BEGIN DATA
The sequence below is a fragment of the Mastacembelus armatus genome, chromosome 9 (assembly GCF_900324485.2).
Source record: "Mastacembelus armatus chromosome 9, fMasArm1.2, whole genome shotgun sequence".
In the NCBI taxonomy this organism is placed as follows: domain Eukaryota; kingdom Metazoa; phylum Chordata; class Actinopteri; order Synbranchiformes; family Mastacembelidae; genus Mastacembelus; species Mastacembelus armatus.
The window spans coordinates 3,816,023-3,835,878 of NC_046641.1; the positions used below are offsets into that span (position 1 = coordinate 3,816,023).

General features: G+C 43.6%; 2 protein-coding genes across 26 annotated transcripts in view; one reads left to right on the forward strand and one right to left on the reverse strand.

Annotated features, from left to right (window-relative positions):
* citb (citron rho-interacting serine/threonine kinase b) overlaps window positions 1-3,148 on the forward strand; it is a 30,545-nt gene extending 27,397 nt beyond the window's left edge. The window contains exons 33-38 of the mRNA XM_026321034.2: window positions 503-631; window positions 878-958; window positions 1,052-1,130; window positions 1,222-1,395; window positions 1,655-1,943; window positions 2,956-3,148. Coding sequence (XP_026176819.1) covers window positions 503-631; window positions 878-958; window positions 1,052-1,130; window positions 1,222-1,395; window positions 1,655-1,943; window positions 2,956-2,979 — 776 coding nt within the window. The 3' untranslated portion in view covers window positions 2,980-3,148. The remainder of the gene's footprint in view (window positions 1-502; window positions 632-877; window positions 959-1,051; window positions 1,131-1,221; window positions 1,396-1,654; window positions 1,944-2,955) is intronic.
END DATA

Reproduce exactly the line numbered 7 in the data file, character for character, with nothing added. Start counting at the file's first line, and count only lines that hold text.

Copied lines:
* citb (citron rho-interacting serine/threonine kinase b) overlaps window positions 1-3,148 on the forward strand; it is a 30,545-nt gene extending 27,397 nt beyond the window's left edge. The window contains exons 33-38 of the mRNA XM_026321034.2: window positions 503-631; window positions 878-958; window positions 1,052-1,130; window positions 1,222-1,395; window positions 1,655-1,943; window positions 2,956-3,148. Coding sequence (XP_026176819.1) covers window positions 503-631; window positions 878-958; window positions 1,052-1,130; window positions 1,222-1,395; window positions 1,655-1,943; window positions 2,956-2,979 — 776 coding nt within the window. The 3' untranslated portion in view covers window positions 2,980-3,148. The remainder of the gene's footprint in view (window positions 1-502; window positions 632-877; window positions 959-1,051; window positions 1,131-1,221; window positions 1,396-1,654; window positions 1,944-2,955) is intronic.